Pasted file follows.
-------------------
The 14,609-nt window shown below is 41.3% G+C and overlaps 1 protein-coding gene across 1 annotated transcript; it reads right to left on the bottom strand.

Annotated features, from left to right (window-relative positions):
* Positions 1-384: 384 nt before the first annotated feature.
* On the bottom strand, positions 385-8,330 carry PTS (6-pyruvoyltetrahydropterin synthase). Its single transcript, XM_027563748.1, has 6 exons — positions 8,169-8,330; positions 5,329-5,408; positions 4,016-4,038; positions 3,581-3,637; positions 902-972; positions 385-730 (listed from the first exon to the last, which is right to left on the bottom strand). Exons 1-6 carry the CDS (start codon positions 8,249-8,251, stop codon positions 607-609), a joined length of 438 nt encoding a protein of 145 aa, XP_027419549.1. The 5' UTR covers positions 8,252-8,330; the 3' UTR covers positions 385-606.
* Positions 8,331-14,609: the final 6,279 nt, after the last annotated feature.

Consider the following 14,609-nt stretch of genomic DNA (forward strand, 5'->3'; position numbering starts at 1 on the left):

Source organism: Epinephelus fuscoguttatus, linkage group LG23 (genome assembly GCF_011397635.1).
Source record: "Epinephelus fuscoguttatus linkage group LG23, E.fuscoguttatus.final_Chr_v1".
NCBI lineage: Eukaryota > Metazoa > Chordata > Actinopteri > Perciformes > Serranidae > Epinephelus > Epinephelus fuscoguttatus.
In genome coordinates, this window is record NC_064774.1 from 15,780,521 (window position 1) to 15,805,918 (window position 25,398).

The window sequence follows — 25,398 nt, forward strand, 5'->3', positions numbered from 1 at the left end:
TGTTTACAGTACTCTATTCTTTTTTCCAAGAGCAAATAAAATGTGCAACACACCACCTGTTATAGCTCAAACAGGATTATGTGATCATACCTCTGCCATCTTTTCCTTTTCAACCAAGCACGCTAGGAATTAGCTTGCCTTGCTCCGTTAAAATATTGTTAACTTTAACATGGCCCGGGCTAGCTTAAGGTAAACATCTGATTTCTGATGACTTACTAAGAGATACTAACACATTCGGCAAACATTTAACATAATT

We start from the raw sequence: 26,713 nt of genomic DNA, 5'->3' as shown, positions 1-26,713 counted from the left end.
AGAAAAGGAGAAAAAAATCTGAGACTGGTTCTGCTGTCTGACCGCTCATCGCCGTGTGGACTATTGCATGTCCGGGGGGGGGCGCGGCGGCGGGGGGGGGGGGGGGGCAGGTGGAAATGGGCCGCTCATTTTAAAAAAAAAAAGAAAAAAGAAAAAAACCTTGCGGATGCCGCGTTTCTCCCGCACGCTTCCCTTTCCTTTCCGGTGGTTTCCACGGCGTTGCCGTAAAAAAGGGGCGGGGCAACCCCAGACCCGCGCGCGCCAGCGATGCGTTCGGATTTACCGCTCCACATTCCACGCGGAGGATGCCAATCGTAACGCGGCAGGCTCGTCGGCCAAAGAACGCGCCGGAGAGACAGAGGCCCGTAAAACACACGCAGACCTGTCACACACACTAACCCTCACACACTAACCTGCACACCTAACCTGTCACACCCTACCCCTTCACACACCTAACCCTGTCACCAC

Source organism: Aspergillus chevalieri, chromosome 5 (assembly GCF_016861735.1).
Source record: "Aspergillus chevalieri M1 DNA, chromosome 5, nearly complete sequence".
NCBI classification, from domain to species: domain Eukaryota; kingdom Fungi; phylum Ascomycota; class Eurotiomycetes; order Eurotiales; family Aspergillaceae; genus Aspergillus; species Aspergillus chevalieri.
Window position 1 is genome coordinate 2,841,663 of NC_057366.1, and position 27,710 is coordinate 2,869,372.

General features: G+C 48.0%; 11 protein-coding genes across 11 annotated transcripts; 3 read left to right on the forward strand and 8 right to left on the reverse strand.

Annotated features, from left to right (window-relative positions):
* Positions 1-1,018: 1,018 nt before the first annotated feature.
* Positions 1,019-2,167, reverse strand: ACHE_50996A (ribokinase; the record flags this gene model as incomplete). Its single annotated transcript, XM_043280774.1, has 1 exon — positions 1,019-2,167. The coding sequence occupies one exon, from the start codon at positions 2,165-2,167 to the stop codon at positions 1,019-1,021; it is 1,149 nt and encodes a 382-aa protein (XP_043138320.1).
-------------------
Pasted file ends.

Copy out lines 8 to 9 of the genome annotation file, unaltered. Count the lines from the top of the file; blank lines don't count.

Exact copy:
Source record: "Epinephelus fuscoguttatus linkage group LG23, E.fuscoguttatus.final_Chr_v1".
NCBI lineage: Eukaryota > Metazoa > Chordata > Actinopteri > Perciformes > Serranidae > Epinephelus > Epinephelus fuscoguttatus.